Neda Mehdipour received her PhD degree in Marine Biology from the University of Science and Technology (Tehran). She is an Assistant Professor at the Iranian National Institute for Oceanography and Atmospheric Science and an invited Lecturer at the University of Mazandaran. Her research interests lie in the area of marine ecology and marine biology. She has conducted several research projects in the fields of algae ecology and biotechnology.
Laurencia caspica, a marine macroalga species were analyzed to determine its proximate chemical composition. The investigated species demonstrated high carbohydrate (25.5±0.20 % dry wt.) protein (22.22±0.4 % dry wt.), Ash (26.82±0.31 % dry wt.) and moisture components (12.00±0.23 % dry wt.) and low lipid content (0.03±0.05 % dry wt.). Glutamic acid (192.24±1.4 mg 100g-1 dry wt.) and Aspartic acid (160.77±1.1 mg 100g-1 dry wt.) were the most abundant free amino acids, while Histidine (21.15±0.1 mg 100g-1 dry wt.) and Glycine (29.99±0.3 mg 100g-1 dry wt.) contents were the lowest in the free amino-acid profiles. All essential amino acids were detected in the species tested. Unsaturated fatty acid constituted about 64% of total fatty acids, mainly 8-Octadecenoic acid and saturated fatty acids represented 36% of the total fatty acids (mainly myristic acid). This study was conducted to create a nutritional data for Laurencia caspica in order to popularize its consumption and utilization in the southern coasts of the Caspian Sea.
Maarten de Jong is a marine ecologist and is currently finishing his PhD project “Modelling the ecological potential of sand extraction”. The project is a part of the Dutch EcoShape/Building with Nature program and focuses on the short-term impacts of large-scale and deep sand extraction and ecological landscaping on organisms onthe seabed, bottom fish and the change of sediment characteristics, bathymetry and hydrodynamics. He is a member of Working Group on the Effects of Extraction of Marine Sediments on the Marine Ecosystem (WGEXT) of the International Council for the Exploration of the Sea (ICES). He has published papers high-ranking scientific journals and others are on the verge of publication. He is now looking for postdoc or consultancy functions in the field of ecology and hydrodynamics in all climate regions.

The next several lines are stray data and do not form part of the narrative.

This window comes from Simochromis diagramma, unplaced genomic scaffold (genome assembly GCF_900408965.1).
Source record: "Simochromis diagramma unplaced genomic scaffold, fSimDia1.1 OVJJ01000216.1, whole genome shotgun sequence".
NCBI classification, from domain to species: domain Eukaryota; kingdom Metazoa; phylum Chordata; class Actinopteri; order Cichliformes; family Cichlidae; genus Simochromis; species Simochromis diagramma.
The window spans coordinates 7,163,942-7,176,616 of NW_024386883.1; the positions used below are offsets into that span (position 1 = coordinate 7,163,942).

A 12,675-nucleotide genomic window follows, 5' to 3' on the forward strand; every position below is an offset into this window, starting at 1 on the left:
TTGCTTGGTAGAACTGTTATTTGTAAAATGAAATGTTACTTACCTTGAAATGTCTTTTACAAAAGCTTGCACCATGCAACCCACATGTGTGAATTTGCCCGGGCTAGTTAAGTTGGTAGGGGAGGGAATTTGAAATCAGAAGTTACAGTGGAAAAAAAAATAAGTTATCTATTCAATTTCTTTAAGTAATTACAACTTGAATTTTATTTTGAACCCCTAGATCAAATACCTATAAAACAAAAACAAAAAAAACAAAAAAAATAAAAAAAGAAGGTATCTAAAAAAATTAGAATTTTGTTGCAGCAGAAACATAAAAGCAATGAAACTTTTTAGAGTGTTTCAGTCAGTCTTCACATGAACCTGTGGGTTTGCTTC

The demand for marine sand in the Netherlands and globally is still increasing. The Dutch authorities promote sand extraction depths deeper than 2 m for volumes over 10 million m3 of sand, to maintain sufficient supply and to decrease the surface area of impact. The ecological effects of deep sand extraction, however, are still largely unknown. Therefore, we investigated short-term effects of deep sand extraction (20 – 24 m) and compared these with other case studies such as, common shallow sand extraction on the Dutch Continental Shelf (2 m) and an 8 m deepened shipping lane. For intercomparison between case studies we applied the tide-averaged bed shear stress as a generic proxy for changed environmental conditions and related ecological effects. Bed shear stress can be estimated using a two-dimensional quadratic friction law or a three-dimensional hydrodynamic model. We developed ecosystem-based design rules based on two-dimensional tide-averaged bed shear stress values and ecological data.rnTide-averaged bed shear stress showed an asymptotical decrease from 0.50 to 0.04 N m-2 in borrow pits in 20 m deep water and extraction depths up to 24 m. Borrow pits with decreases in tide-averaged bed shear stress of smaller than 0.17 N m-2 may lead to enhanced macrozoobenthic species richness and biomass. Below tide-averaged bed shear stresses of 0.08 N m-2, increasing abundance of brittle stars and below 0.08 N m-2 detrimental effects can be expected. In general, at higher depth-averaged flow velocity magnitudes and initial water depth, higher extraction depths can be applied to facilitate tide-averaged bed shear stresses of the case studies and related ecological response. The ecosystem-based design rules can be used in the early-design phases of future borrow pits in the southern North Sea but 3-D approaches are recommended in later-design phases to achieve more accurate shear stress values for more realistic designs.rn